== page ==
It was 5 pm when we got to Chicago after two days of driving. We were hungry and getting cranky. We’d decided to stop at Calumet Fisheries (tip from Saveur Magazine) on the way into town. Thanks to the GPS, we managed to navigate our way to this little shack somewhere in South Chicago without any problems. Inside, a diverse 15-person line snaked its way around the tiny place. The dinner of smoked shrimp and fried fish hit the spot and was a perfect introduction to Chicago’s food scene.

We punctuated our week-long stay with what I would consider reasonably healthy and interesting fast food places for lunch. Near Cloud Gate we ate Cuban sandwiches and salads with Caribbean flavours followed with rich, sweet coffee and alfajores at Cafecito. We found fresh and tasty sandwiches at Hannah’s Bretzel tucked into a downtown office building. Also downtown, we stopped at one of the several Wow Bao locations to have a fun meal of fusion-style steamed buns. One day we connected food stops on foot in a 12 km triangle, walking first to what seemed like the middle-of-nowhere to eat the obligatory Chicago hot dog at  Hot Doug’s, then stopping for a beer at the then recently opened Revolution Brewery — which happened to be hosting delegates from the Craft Brew Conference and World Beer Cup while we were there — and ending the afternoon with a taco snack at Tierra Caliente, a Latino supermarket with a lunch counter hidden at the back. Not the kind of place we’d usually wander into, but a rewarding stop for our tastebuds! We did coffee breaks at Intelligentsia Coffee and Tea, where coffee and tea are treated like a fine wine and their preparations release aromas in ways you don’t experience in other coffee shops.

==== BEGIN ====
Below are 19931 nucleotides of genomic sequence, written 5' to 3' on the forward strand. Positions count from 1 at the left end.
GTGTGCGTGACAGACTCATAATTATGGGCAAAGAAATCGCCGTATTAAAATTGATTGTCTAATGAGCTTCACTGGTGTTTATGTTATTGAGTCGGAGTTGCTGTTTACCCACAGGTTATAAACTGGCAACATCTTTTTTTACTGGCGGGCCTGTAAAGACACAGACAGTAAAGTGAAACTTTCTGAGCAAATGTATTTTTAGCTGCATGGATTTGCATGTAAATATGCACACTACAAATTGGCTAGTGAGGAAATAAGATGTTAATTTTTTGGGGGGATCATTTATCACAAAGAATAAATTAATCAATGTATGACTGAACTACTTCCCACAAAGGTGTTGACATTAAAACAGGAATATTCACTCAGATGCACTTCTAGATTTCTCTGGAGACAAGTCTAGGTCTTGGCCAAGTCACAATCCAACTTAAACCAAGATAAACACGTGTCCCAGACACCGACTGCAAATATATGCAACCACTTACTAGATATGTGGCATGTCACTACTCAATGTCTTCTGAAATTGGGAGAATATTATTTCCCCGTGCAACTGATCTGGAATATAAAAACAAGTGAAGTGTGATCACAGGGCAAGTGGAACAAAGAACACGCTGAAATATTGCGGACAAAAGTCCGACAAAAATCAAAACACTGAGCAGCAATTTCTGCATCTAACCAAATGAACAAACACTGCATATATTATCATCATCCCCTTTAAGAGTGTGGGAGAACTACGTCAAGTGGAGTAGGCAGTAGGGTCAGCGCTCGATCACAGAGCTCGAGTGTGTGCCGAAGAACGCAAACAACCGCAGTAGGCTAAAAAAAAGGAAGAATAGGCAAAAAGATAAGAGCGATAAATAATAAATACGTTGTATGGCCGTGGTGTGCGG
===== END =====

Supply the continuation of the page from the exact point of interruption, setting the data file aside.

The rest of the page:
Brewing coffee at Intelligentsia, Chicago, Illinois

Brewing coffee at Intelligentsia.